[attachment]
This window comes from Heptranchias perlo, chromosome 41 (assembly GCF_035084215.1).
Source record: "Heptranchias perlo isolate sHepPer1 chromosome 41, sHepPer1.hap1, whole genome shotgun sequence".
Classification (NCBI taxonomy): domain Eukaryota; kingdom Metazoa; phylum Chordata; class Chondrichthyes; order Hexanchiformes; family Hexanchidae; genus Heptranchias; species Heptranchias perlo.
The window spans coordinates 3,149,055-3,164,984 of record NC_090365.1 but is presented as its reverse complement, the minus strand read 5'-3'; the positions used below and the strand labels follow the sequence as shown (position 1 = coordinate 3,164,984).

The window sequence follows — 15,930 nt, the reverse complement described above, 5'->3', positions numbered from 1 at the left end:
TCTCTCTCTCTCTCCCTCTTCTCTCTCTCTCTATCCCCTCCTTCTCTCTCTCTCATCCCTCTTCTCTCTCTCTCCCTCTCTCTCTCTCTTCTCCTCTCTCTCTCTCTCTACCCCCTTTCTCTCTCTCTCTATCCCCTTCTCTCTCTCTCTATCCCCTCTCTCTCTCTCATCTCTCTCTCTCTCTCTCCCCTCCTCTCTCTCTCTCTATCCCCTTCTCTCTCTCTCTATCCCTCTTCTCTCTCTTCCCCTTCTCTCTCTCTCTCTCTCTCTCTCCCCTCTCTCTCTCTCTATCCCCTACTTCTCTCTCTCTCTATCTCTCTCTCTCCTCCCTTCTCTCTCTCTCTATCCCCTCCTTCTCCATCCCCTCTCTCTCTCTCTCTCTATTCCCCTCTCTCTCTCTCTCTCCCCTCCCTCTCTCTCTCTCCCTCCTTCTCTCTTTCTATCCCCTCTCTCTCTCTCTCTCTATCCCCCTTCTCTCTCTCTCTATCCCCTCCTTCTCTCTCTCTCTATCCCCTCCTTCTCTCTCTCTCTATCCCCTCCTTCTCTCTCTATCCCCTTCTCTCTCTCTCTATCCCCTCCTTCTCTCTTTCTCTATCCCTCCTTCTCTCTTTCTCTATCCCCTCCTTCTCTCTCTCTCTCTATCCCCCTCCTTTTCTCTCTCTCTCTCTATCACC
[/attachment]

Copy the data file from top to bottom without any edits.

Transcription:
This window comes from Heptranchias perlo, chromosome 41 (assembly GCF_035084215.1).
Source record: "Heptranchias perlo isolate sHepPer1 chromosome 41, sHepPer1.hap1, whole genome shotgun sequence".
Classification (NCBI taxonomy): domain Eukaryota; kingdom Metazoa; phylum Chordata; class Chondrichthyes; order Hexanchiformes; family Hexanchidae; genus Heptranchias; species Heptranchias perlo.
The window spans coordinates 3,149,055-3,164,984 of record NC_090365.1 but is presented as its reverse complement, the minus strand read 5'-3'; the positions used below and the strand labels follow the sequence as shown (position 1 = coordinate 3,164,984).

The window sequence follows — 15,930 nt, the reverse complement described above, 5'->3', positions numbered from 1 at the left end:
TCTCTCTCTCTCTCCCTCTTCTCTCTCTCTCTATCCCCTCCTTCTCTCTCTCTCATCCCTCTTCTCTCTCTCTCCCTCTCTCTCTCTCTTCTCCTCTCTCTCTCTCTCTACCCCCTTTCTCTCTCTCTCTATCCCCTTCTCTCTCTCTCTATCCCCTCTCTCTCTCTCATCTCTCTCTCTCTCTCTCCCCTCCTCTCTCTCTCTCTATCCCCTTCTCTCTCTCTCTATCCCTCTTCTCTCTCTTCCCCTTCTCTCTCTCTCTCTCTCTCTCTCCCCTCTCTCTCTCTCTATCCCCTACTTCTCTCTCTCTCTATCTCTCTCTCTCCTCCCTTCTCTCTCTCTCTATCCCCTCCTTCTCCATCCCCTCTCTCTCTCTCTCTCTATTCCCCTCTCTCTCTCTCTCTCCCCTCCCTCTCTCTCTCTCCCTCCTTCTCTCTTTCTATCCCCTCTCTCTCTCTCTCTCTATCCCCCTTCTCTCTCTCTCTATCCCCTCCTTCTCTCTCTCTCTATCCCCTCCTTCTCTCTCTCTCTATCCCCTCCTTCTCTCTCTATCCCCTTCTCTCTCTCTCTATCCCCTCCTTCTCTCTTTCTCTATCCCTCCTTCTCTCTTTCTCTATCCCCTCCTTCTCTCTCTCTCTCTATCCCCCTCCTTTTCTCTCTCTCTCTCTATCACC